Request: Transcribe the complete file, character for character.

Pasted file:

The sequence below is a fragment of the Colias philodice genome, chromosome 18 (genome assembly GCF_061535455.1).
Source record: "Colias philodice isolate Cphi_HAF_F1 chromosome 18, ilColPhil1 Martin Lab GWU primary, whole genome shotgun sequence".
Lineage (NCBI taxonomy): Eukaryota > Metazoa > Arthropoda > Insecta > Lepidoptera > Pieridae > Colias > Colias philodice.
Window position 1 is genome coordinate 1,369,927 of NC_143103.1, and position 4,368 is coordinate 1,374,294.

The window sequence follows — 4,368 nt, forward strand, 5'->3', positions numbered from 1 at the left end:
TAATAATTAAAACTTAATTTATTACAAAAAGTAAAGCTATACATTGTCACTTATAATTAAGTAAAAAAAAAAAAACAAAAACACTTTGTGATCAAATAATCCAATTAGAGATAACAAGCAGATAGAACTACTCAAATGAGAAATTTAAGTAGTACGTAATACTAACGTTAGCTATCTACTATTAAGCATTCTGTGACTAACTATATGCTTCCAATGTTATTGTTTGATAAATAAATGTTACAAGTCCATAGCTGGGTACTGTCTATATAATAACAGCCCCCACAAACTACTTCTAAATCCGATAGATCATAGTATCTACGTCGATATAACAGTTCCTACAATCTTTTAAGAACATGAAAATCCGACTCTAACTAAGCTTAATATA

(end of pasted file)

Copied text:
The sequence below is a fragment of the Colias philodice genome, chromosome 18 (genome assembly GCF_061535455.1).
Source record: "Colias philodice isolate Cphi_HAF_F1 chromosome 18, ilColPhil1 Martin Lab GWU primary, whole genome shotgun sequence".
Lineage (NCBI taxonomy): Eukaryota > Metazoa > Arthropoda > Insecta > Lepidoptera > Pieridae > Colias > Colias philodice.
Window position 1 is genome coordinate 1,369,927 of NC_143103.1, and position 4,368 is coordinate 1,374,294.

The window sequence follows — 4,368 nt, forward strand, 5'->3', positions numbered from 1 at the left end:
TAATAATTAAAACTTAATTTATTACAAAAAGTAAAGCTATACATTGTCACTTATAATTAAGTAAAAAAAAAAAAACAAAAACACTTTGTGATCAAATAATCCAATTAGAGATAACAAGCAGATAGAACTACTCAAATGAGAAATTTAAGTAGTACGTAATACTAACGTTAGCTATCTACTATTAAGCATTCTGTGACTAACTATATGCTTCCAATGTTATTGTTTGATAAATAAATGTTACAAGTCCATAGCTGGGTACTGTCTATATAATAACAGCCCCCACAAACTACTTCTAAATCCGATAGATCATAGTATCTACGTCGATATAACAGTTCCTACAATCTTTTAAGAACATGAAAATCCGACTCTAACTAAGCTTAATATA